• For example, an attorney can be working for a government agency and make only $70,000 per year
  • However, the government employee may have over $200,000 in student loan debts
  • This type of case scenario is very common

Mike Gracz of Gustan Cho Associates, an expert in helping borrowers with high student loan debts, said the following:

Total student debt owed now tops $1.5 trillion, more than double what it was a decade ago. While the typical student loan borrower owes between $10,000 and $25,000, the New York Federal Reserve Bank reports that over 7 million Americans owe more than $50,000 in student loans. While one may associate student loan debt with recent grads, the New York Fed’s figures show that it has become a lingering problem. Seventy percent of student loan debt outstanding is owned by people aged 30 and over. In fact, the amount owed by people aged 40 and over exceeds the amount owed by people under 30. All of this has a dampening effect on homeownership in general. As young adults graduate with student loans that may take years to pay off, it can delay their entry into the housing market. Student loan debt disproportionately impacts young households, which are typically the heart of the first-time homebuyer market.

Mortgage Guidelines On Student Loan Debts

What are Mortgage Guidelines On Student Loan Debts

Government and conventional loans have their own specific mortgage guidelines on student loan debts. Student loans in deferment are no longer exempt from debt to income ratio calculations with the exception of VA loans. Lenders want to make sure borrowers have the ability to repay their mortgages with high student loan debts.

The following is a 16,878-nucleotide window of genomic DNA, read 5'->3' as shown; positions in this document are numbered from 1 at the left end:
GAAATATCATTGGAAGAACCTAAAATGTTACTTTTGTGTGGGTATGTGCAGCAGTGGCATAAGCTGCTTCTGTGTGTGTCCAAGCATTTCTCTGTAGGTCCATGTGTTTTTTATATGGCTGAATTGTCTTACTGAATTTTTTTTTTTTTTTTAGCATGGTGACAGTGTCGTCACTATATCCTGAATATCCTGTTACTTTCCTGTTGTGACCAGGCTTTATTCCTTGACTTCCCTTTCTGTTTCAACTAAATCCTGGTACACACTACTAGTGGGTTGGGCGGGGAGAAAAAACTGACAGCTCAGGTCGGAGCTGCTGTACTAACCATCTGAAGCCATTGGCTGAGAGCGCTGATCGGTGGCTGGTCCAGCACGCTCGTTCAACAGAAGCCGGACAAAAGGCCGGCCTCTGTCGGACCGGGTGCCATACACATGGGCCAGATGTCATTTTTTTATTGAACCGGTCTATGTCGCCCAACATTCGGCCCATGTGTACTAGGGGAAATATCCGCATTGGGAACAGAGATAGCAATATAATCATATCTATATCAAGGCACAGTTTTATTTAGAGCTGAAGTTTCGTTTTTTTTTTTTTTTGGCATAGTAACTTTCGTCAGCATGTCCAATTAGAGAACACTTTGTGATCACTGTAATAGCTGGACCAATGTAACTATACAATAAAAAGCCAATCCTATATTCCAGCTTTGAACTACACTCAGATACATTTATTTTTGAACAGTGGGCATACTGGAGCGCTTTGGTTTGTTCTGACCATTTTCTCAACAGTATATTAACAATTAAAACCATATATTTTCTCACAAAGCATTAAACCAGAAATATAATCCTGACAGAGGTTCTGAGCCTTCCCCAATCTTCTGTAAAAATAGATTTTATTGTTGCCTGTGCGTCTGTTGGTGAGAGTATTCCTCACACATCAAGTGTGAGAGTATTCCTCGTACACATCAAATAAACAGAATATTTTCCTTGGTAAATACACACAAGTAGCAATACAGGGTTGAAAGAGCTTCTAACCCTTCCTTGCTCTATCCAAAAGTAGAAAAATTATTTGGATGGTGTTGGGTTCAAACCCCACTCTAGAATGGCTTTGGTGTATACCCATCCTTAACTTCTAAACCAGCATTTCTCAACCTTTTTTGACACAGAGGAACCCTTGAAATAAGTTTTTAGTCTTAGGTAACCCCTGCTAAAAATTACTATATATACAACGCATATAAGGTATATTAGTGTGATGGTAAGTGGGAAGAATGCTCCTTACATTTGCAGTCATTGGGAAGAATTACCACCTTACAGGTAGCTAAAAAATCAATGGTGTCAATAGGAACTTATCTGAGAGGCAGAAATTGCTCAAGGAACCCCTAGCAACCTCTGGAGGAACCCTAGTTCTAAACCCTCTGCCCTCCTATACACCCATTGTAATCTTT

Massimo Ressa of Gustan Cho Associates said the following:

Someone with a boatload of student loan debt may have a hard time qualifying. Still he sees a silver lining, pointing out that student loan debt can improve a consumer’s credit score if the payments are all made on time. This can be a valuable step toward building a positive credit history, along with paying rent on time. There are two ways student loan debt can most directly impact your ability to get a mortgage: by affecting your debt-to-income ratio, and by shaping your credit history. You can still get a mortgage loan if you have student loan debt, but you must overcome those two potential hurdles. The debt to income ratio, commonly known as the DTI ratio, measures your monthly debt payments as a percentage of your monthly income. The payments you would be making on a mortgage are included in those debt payments when you apply for a mortgage. Different loan programs have different standards, but generally speaking the higher your DTI ratio, the more risky your loan is considered. A DTI ratio above 50 percent will almost certainly mean getting turned down for a mortgage, and a DTI ratio approaching 50 percent is likely to mean you may get relatively unfavorable loan terms. The more debt you have, the higher your DTI ratio becomes — and this includes student loans.

In the following paragraphs, we will cover the individual mortgage guidelines on student loan debts.

HUD Guidelines On Student Loan Debts

What are HUD Guidelines On Student Loan Debts

HUD, the parent of FHA, no longer exempts student loan debts that are deferred longer than 12 months on FHA loans.

  • Income-based repayment is not allowed on FHA loans
  • Mortgage underwriters are required to take 1.0 percent of the outstanding student loan balance and use that figure as a monthly hypothetical payment when calculating debt to income ratios